Pupils who are taught in 12-minute lessons that are repeated 24 hours later remember material much better, new research suggests.
A trial of “spaced learning” showed pupils seemed to benefit from a short physics lesson, followed by a 10-minute break of another activity, then a short chemistry lesson, then another break, then a final, short, biology lesson.
When this session was repeated 24 hours later, pupils remember the material better than during a normal lesson – with teachers reporting especially good results for lower-ability pupils.
The research, funded by the Education Endowment Foundation (EEF), involved a large randomised control trial of the “SMART Spaces” approach.
Although results were positive, it has not yet been tested for impact on GCSE attainment. The go-ahead has now been given for further research.
The EEF has also released other trial results this week. It found that Evidence for the Frontline, a “dating service” website where teachers ask researchers questions about education, was in high demand in schools.
First revealed two years ago in Schools Week, the project enabled teachers to email or phone researchers for information about pedagogy.
About 10 per cent of teachers across 32 schools posted a question over the year of the pilot. A further 60 per cent said they had also used it read responses, though a fifth said they could not see the benefit to pupils.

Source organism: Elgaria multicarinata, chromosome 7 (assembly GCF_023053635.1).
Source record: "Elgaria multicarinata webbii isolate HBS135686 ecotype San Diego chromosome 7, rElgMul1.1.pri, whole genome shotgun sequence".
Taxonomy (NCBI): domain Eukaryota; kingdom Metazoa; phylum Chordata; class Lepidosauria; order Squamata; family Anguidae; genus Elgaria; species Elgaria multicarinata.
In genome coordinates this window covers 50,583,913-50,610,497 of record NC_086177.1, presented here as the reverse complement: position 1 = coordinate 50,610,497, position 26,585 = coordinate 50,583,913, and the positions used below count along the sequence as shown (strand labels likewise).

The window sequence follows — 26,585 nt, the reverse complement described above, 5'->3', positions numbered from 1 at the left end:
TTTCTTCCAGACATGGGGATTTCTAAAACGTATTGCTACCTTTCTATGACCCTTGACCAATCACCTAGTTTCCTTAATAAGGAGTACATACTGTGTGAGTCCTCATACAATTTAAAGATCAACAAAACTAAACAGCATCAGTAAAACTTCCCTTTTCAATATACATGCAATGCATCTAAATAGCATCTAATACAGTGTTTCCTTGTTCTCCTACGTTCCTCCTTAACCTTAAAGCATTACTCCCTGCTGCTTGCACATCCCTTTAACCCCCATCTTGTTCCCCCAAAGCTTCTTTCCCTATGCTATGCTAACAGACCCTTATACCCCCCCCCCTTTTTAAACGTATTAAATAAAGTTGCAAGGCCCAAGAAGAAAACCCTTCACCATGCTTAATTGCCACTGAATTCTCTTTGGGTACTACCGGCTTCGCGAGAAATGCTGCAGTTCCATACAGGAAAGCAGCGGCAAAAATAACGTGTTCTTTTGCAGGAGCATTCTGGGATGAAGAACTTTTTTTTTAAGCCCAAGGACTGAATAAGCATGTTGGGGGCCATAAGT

The most promising approach to spaced learning combines both 10-minute and 24-hour spaces
More classroom teachers used the service than senior leaders, despite more of the latter initially saying they were interested in posting questions.
But evaluators said Evidence for the Frontline had several “challenges”. Response speeds from researchers were inconsistent, and there was a “lack of awareness” in schools. It would need further development before a bigger trial could take place.
A trial of IRIS Connect, a video technology platform where teachers watched colleagues, found it made staff more willing to talk about teaching as a result.
But evaluators found no detectable change in the likelihood that participants would “learn from their colleagues” – concluding a bigger trial was needed before that result could be proven.
The most successful appears to have been the spaced learning trial as it identified the kind of lesson layout that might benefit pupils best, said Stephen Gorard, professor in the school of education at Durham University.
Three types of “spaced learning” were given to pupils. In the first, pupils were given the same 12-minute lesson three times with a 10-minute break between each, during which they completed a distracting activity, such as drawing or juggling.
In the second, pupils learnt three 12-minute lessons of different subjects, back-to-back. They then had a 20-minute break. The whole lesson was repeated the next day.
But a third sequence worked best: with 12 minutes of one lesson, then a 10-minute break, 12 minutes of a different subject, followed by a break, and then a final 12-minute lesson on another subject. This was repeated 24 hours later.
“This provided some preliminary evidence that the most promising approach to spaced learning combines both 10-minute and 24-hour spaces,” said evaluators, adding it was a small study and needed further trialling.